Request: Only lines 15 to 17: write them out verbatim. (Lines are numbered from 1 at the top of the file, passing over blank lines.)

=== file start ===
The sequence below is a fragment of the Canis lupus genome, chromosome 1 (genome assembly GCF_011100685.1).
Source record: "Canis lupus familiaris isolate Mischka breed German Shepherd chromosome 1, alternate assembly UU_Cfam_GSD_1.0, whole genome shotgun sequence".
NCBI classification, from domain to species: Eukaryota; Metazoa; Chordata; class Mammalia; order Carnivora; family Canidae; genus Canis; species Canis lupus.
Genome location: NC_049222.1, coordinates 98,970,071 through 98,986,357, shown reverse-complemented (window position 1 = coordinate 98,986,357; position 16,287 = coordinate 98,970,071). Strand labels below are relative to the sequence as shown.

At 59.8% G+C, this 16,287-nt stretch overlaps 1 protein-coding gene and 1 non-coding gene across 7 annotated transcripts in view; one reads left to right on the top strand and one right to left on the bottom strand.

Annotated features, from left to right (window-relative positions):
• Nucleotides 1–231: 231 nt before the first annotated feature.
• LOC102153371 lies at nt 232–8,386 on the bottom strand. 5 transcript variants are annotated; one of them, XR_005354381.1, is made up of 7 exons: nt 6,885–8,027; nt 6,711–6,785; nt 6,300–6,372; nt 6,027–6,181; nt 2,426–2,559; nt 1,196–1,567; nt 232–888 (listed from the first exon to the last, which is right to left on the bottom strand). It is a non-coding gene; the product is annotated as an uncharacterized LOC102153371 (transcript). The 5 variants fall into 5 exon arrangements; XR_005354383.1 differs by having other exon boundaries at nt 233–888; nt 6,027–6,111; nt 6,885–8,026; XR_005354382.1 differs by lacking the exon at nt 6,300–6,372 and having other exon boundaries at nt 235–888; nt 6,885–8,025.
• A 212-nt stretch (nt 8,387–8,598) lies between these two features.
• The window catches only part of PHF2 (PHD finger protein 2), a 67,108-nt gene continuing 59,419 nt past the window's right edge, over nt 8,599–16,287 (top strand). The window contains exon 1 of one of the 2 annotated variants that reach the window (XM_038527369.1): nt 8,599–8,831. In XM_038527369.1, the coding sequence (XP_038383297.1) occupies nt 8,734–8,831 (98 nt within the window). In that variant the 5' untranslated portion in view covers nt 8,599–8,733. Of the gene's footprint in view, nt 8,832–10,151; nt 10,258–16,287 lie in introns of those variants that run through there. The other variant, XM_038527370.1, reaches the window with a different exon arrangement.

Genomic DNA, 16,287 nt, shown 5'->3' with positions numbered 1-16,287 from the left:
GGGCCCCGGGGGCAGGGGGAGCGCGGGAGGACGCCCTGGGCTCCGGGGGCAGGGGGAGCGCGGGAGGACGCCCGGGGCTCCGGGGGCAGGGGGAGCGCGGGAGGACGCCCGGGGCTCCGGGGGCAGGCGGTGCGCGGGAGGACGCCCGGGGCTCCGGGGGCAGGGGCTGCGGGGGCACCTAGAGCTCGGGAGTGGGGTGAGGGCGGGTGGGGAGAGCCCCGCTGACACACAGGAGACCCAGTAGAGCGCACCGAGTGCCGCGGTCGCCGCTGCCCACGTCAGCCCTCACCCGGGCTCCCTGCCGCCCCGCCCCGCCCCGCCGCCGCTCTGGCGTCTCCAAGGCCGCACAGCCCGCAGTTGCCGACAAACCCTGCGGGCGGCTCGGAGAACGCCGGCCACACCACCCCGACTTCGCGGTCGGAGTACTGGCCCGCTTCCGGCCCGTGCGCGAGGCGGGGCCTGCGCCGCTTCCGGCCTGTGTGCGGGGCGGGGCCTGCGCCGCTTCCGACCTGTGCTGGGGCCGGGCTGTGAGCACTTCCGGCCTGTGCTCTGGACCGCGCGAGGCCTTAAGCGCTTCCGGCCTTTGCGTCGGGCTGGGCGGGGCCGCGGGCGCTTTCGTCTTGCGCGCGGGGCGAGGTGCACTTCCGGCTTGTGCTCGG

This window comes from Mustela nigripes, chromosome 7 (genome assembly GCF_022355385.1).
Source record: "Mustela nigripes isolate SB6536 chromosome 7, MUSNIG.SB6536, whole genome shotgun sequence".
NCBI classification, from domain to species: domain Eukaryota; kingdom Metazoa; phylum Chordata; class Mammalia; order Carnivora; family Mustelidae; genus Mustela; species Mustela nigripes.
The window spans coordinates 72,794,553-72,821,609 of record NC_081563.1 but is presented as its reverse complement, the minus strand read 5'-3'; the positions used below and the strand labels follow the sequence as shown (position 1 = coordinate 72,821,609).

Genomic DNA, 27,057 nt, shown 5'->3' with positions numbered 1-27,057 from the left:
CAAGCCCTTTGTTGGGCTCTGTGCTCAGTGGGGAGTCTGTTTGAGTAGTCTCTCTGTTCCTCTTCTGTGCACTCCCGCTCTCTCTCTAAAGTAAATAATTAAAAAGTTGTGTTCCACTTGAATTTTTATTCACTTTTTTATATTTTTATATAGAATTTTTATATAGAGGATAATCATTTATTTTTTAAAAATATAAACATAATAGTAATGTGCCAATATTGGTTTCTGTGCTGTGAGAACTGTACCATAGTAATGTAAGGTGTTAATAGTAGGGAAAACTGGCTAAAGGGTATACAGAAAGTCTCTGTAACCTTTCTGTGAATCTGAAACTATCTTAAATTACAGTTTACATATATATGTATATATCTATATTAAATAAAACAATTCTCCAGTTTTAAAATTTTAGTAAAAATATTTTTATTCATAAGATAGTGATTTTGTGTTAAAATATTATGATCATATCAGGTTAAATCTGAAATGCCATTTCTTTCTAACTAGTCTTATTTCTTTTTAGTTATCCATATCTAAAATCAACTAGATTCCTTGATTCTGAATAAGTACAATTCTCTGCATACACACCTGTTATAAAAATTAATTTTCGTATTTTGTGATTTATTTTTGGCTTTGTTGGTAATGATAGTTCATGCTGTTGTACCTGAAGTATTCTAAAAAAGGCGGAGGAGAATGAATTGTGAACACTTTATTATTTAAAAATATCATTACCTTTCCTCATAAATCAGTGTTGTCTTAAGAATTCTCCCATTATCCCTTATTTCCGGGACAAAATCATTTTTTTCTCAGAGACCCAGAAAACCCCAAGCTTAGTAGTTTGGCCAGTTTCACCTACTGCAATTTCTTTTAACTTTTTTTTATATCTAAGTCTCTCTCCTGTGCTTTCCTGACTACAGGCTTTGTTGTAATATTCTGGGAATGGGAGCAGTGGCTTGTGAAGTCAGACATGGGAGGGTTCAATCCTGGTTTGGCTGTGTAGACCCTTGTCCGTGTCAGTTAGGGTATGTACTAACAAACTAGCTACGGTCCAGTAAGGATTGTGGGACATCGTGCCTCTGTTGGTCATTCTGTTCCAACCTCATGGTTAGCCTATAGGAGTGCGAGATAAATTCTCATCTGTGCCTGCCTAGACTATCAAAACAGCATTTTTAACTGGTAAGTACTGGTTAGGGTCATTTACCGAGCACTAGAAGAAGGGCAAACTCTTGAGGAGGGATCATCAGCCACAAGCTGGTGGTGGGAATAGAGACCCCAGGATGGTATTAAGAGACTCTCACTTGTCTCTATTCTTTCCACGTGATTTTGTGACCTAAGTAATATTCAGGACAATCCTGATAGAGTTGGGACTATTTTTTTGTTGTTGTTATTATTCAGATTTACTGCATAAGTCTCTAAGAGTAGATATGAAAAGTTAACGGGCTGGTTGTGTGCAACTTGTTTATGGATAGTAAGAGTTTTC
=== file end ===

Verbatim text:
NCBI classification, from domain to species: domain Eukaryota; kingdom Metazoa; phylum Chordata; class Mammalia; order Carnivora; family Mustelidae; genus Mustela; species Mustela nigripes.
The window spans coordinates 72,794,553-72,821,609 of record NC_081563.1 but is presented as its reverse complement, the minus strand read 5'-3'; the positions used below and the strand labels follow the sequence as shown (position 1 = coordinate 72,821,609).

Genomic DNA, 27,057 nt, shown 5'->3' with positions numbered 1-27,057 from the left: